When the dynamic facility is engaged, the manual play button is rendered inoperative as the more brutal user might be tempted to beat this button in an attempt to squeeze more level out of the system.

By replacing the contact mic with an Ultimate Percussion drum pad, I was able to add digital sounds to an otherwise analogue electronic drum kit, but I believe I am right in assuming that Simmons pads have too small an output voltage to be used successfully in this way - though you could get away with attaching the contact mic directly to the pad's playing surface.

Voices



The bass/snare module I tested gave first class results and more than adequate tuning variation can be achieved by using the pitch rotary control. Moving the sampled sound far out of its natural range does, however, produce a very unnatural sound and care must be exercised when adjusting this feature.

Other voice samples included an electronic (Simmons?) tom sound and a crash cymbal, though the duration of the latter was truncated due to insufficient sampling time. Generally speaking, digital cymbals are not usually very convincing, even when sampled perfectly as each beat has an identical sound, quite unlike the real thing. A genuine cymbal sounds different every time it is struck and the tone varies greatly depending on whereabouts on the surface it is hit, so it will take considerable ingenuity before this problem is finally solved digitally.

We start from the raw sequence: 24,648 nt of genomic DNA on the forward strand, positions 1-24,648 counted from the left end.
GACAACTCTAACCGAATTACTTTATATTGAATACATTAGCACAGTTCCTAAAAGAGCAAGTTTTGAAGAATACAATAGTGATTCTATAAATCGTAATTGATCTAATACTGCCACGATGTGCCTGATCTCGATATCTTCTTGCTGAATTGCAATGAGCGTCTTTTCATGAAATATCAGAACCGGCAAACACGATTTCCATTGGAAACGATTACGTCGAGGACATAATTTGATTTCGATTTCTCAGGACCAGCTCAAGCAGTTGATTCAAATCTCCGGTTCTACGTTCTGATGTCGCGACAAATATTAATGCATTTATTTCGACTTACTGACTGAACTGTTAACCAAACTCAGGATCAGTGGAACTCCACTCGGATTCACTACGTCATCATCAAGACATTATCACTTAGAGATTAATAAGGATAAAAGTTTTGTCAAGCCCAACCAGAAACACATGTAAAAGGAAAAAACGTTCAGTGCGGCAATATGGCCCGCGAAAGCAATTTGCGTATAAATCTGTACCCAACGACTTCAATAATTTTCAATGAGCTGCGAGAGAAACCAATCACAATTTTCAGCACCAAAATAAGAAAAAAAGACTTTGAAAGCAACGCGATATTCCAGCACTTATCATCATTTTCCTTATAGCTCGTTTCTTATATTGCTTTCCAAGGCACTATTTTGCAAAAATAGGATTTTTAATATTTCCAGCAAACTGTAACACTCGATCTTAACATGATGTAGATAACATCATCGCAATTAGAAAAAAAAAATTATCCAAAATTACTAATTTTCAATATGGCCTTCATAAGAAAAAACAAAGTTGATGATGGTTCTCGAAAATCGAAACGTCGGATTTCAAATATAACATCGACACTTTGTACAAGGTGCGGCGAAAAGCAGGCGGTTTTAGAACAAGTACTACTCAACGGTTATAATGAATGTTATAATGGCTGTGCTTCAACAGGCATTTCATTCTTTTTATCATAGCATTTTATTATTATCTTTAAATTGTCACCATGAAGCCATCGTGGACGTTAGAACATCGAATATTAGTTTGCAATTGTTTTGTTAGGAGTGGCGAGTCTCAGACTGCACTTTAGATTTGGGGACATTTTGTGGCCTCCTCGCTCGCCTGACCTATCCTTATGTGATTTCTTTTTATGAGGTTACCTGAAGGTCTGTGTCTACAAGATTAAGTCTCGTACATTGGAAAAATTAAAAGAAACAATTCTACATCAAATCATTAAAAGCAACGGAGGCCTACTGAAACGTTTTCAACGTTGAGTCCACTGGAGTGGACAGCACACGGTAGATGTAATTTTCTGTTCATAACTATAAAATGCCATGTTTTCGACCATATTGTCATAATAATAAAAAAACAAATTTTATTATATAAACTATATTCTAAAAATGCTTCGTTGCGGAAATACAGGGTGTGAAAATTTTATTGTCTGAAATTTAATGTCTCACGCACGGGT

In all other respects, the voicings of the TED modules sounded well recorded (sampling being 12 bit with 76dB signal-to-noise) with no noticeable distortion or clock noise (unless the pitch was reduced too far). The dynamic response was a very useful addition though it didn't rival the sensitivity of a real drum. To record the Digisounds, you simply plug them into the line input of your mixer and off you go.

Conclusions



These are tough, workmanlike units that will in all probability last well, even if they don't win any awards for outstanding artistic design.